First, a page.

Filgrastim, used to prevent febrile neutropenia (FN) in patients undergoing chemotherapy, is the first drug in the United States to have a biosimilar approved. While the biosimilar filgrastim was approved in 2015, few studies have compared the real-world incidence of FN, healthcare resource utilization, and costs among US patients using the reference product (Neupogen) and those using the approved biosimilar (Zarxio).
Filgrastim, used to prevent febrile neutropenia (FN) in patients undergoing chemotherapy, is the first drug in the United States to have a biosimilar approved. Since its 2015 approval, few studies have compared the real-world incidence of FN, healthcare resource utilization, and costs among US patients using the reference product (Neupogen) and among those using the approved biosimilar (Zarxio).
A new study, published in the Journal of Managed Care & Specialty Pharmacy, reports on a retrospective claims analysis of patients with nonmyeloid cancer who were enrolled in commercial or Medicare Advantage plans between 2015 and 2016, and who received either the reference or the biosimilar filgrastim during their first observed chemotherapy cycle.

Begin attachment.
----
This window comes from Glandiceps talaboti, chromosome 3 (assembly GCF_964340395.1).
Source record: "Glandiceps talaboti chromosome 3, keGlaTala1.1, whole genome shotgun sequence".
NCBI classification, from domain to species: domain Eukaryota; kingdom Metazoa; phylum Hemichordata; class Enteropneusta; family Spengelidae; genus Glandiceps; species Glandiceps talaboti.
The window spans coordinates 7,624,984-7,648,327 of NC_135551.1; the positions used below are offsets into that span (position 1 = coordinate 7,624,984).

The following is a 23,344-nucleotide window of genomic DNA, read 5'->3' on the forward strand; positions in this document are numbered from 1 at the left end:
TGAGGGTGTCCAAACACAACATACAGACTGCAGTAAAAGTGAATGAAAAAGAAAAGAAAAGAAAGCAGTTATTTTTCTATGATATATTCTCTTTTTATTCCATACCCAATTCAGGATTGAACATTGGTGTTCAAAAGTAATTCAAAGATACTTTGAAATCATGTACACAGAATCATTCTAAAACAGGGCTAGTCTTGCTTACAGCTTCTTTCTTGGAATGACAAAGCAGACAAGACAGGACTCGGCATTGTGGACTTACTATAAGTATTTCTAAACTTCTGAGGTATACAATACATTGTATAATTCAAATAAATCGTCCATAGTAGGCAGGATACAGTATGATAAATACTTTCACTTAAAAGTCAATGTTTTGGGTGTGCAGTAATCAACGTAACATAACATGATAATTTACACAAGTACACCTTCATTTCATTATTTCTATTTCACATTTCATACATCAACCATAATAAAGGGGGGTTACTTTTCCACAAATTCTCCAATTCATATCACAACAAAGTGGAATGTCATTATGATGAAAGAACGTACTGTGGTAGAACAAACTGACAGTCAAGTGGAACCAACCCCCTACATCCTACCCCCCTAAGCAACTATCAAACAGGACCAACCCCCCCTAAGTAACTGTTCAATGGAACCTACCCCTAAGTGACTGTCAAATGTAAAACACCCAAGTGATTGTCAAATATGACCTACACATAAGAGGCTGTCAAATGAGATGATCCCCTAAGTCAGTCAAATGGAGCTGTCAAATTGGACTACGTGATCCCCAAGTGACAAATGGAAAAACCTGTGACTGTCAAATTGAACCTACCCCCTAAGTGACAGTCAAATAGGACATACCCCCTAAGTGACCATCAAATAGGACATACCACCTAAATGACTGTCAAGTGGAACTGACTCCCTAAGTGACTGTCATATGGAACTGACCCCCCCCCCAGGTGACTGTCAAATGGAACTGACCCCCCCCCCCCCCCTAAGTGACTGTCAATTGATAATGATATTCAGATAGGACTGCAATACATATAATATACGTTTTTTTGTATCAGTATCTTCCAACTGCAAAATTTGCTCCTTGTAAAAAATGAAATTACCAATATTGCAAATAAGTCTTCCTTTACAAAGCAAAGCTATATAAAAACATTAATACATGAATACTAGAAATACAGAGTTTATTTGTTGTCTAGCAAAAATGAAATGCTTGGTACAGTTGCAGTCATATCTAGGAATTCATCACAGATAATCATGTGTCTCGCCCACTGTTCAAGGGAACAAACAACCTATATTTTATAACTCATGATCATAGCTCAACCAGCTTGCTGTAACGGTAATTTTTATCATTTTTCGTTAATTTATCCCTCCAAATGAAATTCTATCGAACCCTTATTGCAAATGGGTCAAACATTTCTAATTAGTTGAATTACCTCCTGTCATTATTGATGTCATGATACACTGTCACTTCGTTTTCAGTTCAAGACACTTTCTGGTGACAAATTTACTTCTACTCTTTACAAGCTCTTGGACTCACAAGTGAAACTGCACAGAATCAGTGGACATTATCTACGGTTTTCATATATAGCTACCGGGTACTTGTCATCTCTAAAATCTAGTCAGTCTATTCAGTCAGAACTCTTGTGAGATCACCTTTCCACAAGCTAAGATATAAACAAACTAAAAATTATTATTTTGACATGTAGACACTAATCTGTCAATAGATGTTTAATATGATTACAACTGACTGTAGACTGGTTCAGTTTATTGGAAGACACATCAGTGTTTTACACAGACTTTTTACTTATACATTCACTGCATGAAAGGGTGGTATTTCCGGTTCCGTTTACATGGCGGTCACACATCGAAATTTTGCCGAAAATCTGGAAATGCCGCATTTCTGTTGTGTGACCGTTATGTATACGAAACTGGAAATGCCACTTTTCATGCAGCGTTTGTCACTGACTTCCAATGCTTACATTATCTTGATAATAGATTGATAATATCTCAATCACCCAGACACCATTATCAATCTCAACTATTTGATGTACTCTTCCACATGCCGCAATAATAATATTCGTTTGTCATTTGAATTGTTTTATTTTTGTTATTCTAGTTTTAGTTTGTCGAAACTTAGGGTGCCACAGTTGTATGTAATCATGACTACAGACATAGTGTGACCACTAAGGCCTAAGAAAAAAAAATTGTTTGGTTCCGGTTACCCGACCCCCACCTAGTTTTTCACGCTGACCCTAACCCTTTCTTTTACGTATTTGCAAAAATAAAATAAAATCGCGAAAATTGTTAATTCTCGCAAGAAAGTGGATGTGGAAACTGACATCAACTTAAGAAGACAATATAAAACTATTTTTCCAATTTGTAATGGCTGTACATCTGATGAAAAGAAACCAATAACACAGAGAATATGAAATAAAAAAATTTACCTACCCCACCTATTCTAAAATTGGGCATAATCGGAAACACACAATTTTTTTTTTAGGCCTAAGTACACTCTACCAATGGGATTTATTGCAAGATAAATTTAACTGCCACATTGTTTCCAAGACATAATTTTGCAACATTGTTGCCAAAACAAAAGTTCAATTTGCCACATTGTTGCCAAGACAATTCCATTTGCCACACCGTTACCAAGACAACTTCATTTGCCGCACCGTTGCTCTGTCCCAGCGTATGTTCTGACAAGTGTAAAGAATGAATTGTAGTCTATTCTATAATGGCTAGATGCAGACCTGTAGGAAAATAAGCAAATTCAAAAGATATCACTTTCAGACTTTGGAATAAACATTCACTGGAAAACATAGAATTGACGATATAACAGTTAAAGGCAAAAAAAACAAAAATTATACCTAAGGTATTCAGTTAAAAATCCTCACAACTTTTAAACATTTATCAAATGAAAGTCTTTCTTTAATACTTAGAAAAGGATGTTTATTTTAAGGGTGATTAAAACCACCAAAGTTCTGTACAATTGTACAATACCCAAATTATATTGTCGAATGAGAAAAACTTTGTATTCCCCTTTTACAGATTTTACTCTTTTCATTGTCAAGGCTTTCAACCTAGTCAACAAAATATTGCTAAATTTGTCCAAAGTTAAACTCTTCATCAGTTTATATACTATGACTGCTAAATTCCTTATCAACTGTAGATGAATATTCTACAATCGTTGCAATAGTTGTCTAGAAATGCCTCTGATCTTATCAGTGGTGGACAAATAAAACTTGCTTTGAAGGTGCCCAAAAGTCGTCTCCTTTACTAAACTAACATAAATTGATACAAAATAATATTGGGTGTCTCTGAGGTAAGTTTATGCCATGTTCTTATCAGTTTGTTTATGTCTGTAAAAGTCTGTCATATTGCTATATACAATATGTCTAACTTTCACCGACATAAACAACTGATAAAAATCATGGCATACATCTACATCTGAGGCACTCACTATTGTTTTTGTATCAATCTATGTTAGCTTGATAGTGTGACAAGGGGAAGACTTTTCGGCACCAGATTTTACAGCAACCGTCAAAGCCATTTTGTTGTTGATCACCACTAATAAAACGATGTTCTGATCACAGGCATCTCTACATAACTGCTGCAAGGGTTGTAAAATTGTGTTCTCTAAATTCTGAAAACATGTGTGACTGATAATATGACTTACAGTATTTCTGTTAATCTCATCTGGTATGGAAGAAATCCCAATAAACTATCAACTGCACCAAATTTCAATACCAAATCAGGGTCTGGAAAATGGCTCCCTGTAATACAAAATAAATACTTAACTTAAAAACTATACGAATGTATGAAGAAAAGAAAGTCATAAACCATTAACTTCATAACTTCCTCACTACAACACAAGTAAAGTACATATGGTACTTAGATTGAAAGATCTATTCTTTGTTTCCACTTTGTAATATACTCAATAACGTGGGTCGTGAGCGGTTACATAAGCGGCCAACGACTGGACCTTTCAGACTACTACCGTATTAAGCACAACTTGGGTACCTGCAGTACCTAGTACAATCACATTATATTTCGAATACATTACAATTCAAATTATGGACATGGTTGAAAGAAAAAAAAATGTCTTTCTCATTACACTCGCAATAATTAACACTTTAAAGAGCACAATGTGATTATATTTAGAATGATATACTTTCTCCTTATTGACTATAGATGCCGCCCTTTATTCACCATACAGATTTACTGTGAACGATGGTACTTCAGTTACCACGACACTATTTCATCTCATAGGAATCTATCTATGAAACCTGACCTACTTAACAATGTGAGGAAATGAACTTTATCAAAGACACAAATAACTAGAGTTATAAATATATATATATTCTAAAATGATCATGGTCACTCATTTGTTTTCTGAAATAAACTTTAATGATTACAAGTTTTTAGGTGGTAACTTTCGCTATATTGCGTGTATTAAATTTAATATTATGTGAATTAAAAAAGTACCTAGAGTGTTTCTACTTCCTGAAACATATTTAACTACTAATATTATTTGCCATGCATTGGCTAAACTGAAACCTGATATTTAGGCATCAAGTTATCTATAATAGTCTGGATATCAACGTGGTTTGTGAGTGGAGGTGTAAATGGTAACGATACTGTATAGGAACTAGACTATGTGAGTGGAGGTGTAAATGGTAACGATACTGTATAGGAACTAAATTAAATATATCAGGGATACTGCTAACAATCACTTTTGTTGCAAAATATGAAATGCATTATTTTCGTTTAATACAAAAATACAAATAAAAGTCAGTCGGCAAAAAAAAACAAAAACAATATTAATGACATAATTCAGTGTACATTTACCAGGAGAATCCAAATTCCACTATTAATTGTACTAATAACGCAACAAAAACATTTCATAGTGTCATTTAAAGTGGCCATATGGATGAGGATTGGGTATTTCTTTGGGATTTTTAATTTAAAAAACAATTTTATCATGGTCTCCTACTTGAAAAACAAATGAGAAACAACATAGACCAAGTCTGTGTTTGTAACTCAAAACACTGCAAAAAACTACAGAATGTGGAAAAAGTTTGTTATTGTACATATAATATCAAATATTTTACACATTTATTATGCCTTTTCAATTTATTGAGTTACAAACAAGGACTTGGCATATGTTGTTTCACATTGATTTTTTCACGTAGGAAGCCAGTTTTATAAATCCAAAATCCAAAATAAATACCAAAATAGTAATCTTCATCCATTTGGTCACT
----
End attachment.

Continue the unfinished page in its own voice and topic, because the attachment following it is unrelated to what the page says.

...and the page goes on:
The research team, led by Lee Schwartzberg, MD, used the Optum Research Database to identify patients 18 years or older who had at least 1 claim for filgrastim following the first cycle of chemotherapy. A total of 3542 patients met inclusion criteria, of whom 172 received the biosimilar and 3370 received the reference filgrastim. Weighted cohorts were created using inverse probability of treatment weighting to arrive at a 162-patient biosimilar cohort and a 3297-patient reference cohort.
The researchers found that the incidence of FN between the weighted treatment cohorts was statistically equivalent (90% CI of the difference of percentages was within ±6%), as well as the following:
With respect to costs, the researchers found the following:
Considering the high cost of FN and the potential for prophylaxis with filgrastim to save on costs, say the authors, underutilization of the reference and biosimilar filgrastim has serious consequences in terms of healthcare costs.
“Given that [the biosimilar] is less costly than [the reference]…increasing use of the biosimilar has the potential to promote guideline compliance by improving drug access,” write the authors. “This scenario has already been borne out in Europe, where burgeoning acceptance of biosimilar filgrastim since its 2008 approval has led to more widespread use of prophylaxis, suggesting that health care providers are more able and/or willing to follow clinical guidelines now that the biosimilar is available.”
Schartzberg LS, Lal LS, Balu S, et al. Clinical outcomes of treatment with filgrastim versus a filgrastim biosimilar and febrile neutropenia—associated costs among patients with nonmyeloid cancer undergoing chemotherapy [published online April 24, 2018]. J Manag Care Spec Pharm. doi: 10.18553/jmcp.2018.17447.